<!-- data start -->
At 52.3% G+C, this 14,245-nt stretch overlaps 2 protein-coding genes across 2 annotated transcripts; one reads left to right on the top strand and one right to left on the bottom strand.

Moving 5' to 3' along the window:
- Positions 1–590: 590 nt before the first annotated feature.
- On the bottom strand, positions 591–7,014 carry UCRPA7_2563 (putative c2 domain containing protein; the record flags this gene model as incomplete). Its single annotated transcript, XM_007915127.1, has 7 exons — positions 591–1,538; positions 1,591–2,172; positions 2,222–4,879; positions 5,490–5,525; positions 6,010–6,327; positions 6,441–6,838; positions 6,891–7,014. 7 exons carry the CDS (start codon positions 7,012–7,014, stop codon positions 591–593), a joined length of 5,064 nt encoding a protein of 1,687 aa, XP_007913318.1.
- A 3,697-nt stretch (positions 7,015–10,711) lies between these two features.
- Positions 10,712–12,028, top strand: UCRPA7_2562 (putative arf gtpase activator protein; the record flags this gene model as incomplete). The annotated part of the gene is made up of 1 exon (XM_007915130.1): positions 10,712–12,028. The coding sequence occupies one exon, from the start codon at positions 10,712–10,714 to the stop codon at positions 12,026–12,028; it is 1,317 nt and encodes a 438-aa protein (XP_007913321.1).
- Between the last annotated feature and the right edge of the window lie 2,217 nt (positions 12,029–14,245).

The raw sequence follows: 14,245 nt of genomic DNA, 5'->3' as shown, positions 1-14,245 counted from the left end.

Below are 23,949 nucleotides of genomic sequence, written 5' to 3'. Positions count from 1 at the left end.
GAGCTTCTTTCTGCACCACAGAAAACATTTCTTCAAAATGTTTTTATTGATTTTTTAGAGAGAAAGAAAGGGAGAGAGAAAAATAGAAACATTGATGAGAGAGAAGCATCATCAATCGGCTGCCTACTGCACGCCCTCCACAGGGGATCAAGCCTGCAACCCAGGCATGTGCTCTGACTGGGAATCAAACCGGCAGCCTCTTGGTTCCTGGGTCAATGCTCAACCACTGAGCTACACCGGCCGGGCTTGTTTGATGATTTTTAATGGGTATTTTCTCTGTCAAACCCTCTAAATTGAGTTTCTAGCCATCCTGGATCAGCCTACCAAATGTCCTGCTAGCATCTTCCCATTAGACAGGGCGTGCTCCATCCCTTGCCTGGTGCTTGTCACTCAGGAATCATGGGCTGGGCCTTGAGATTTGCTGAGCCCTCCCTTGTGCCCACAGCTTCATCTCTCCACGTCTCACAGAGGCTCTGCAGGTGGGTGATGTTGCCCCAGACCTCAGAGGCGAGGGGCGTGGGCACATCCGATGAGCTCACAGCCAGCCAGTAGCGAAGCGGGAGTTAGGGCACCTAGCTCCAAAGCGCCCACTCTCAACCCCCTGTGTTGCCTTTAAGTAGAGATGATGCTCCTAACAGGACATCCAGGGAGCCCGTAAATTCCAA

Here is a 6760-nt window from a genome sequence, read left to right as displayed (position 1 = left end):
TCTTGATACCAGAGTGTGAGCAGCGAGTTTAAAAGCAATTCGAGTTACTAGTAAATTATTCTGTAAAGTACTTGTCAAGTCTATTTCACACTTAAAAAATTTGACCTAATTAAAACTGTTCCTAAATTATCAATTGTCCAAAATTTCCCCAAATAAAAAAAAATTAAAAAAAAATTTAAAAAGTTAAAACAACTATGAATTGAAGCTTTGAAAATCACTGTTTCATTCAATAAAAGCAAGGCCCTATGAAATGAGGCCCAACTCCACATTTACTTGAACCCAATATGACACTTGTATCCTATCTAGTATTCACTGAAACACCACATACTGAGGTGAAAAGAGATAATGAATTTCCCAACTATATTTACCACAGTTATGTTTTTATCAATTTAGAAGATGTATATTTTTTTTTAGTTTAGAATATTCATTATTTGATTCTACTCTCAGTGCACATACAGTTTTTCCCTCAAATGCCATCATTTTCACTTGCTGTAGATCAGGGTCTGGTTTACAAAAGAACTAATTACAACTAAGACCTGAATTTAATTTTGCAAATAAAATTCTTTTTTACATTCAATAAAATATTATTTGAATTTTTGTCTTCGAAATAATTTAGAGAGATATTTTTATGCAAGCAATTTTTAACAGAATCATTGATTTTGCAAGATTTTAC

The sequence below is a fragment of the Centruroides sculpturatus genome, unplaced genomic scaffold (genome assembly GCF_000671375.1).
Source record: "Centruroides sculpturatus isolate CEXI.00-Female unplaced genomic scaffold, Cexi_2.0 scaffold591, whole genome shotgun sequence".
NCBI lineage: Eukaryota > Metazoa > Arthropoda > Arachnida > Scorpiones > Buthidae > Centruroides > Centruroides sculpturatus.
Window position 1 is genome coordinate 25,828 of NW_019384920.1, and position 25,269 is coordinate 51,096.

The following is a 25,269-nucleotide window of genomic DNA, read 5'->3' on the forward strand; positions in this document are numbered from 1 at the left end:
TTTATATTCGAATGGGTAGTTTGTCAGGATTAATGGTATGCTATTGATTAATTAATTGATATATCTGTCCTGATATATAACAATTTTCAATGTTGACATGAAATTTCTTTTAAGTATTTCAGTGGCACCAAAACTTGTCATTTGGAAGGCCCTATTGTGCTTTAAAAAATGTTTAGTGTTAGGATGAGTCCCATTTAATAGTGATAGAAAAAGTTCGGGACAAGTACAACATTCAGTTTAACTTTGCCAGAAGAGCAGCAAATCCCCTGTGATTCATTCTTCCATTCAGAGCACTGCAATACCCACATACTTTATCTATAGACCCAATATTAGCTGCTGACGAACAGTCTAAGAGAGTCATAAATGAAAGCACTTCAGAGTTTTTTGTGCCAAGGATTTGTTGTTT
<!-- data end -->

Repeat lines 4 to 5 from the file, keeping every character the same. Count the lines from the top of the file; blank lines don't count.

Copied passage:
- On the bottom strand, positions 591–7,014 carry UCRPA7_2563 (putative c2 domain containing protein; the record flags this gene model as incomplete). Its single annotated transcript, XM_007915127.1, has 7 exons — positions 591–1,538; positions 1,591–2,172; positions 2,222–4,879; positions 5,490–5,525; positions 6,010–6,327; positions 6,441–6,838; positions 6,891–7,014. 7 exons carry the CDS (start codon positions 7,012–7,014, stop codon positions 591–593), a joined length of 5,064 nt encoding a protein of 1,687 aa, XP_007913318.1.
- A 3,697-nt stretch (positions 7,015–10,711) lies between these two features.